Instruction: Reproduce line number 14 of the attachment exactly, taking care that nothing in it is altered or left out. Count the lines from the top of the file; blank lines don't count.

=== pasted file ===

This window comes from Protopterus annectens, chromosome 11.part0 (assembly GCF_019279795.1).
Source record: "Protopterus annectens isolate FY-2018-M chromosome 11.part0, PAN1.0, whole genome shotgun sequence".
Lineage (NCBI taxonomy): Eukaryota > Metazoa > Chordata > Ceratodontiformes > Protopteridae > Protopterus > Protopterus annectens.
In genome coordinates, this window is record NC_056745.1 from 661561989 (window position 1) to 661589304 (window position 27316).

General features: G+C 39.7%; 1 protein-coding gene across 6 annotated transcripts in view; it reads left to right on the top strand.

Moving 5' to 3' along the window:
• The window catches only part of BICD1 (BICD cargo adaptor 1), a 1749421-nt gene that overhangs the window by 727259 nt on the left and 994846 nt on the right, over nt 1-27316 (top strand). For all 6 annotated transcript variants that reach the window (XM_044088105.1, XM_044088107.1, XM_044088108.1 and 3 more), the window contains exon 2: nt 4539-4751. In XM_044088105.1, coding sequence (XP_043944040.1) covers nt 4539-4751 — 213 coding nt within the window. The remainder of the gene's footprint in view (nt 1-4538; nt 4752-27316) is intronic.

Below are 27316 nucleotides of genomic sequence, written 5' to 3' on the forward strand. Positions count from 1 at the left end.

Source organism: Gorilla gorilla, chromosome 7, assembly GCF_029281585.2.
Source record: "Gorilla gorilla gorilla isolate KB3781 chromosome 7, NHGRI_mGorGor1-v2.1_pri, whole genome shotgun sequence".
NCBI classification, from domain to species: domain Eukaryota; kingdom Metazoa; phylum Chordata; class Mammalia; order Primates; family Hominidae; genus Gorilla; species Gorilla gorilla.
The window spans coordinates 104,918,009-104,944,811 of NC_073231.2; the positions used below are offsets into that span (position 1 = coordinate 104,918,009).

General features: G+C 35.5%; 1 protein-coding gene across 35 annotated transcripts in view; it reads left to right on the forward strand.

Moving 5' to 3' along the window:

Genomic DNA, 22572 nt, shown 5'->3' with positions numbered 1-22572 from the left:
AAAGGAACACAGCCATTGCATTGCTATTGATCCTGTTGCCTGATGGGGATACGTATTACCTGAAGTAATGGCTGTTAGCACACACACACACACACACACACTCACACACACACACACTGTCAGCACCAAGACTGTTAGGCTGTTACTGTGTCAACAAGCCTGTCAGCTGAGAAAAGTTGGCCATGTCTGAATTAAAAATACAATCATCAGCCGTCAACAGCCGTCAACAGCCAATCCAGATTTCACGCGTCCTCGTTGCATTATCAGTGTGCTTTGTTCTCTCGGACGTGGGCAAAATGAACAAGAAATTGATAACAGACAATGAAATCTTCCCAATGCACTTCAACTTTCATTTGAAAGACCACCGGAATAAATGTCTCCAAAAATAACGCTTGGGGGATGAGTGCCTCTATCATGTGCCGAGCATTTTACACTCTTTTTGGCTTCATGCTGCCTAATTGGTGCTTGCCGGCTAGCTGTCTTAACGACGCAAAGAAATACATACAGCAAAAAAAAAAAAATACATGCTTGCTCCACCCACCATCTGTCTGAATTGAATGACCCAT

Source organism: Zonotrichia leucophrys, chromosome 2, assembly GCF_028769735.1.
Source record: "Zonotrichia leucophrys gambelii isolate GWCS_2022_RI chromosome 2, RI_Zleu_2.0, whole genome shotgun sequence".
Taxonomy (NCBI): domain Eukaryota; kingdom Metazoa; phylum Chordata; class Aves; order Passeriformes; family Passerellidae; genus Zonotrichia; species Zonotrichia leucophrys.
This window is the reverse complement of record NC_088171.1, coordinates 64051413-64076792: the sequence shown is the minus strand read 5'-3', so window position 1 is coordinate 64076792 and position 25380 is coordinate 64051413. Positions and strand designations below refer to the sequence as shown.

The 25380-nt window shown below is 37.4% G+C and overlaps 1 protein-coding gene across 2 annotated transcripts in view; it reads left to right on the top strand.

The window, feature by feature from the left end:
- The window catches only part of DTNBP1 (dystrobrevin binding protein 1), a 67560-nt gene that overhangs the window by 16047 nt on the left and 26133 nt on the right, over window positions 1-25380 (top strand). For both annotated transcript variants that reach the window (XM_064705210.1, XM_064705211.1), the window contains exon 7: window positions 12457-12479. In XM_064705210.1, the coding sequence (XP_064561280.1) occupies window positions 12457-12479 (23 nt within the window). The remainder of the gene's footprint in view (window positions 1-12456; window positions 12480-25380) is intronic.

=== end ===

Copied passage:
Moving 5' to 3' along the window: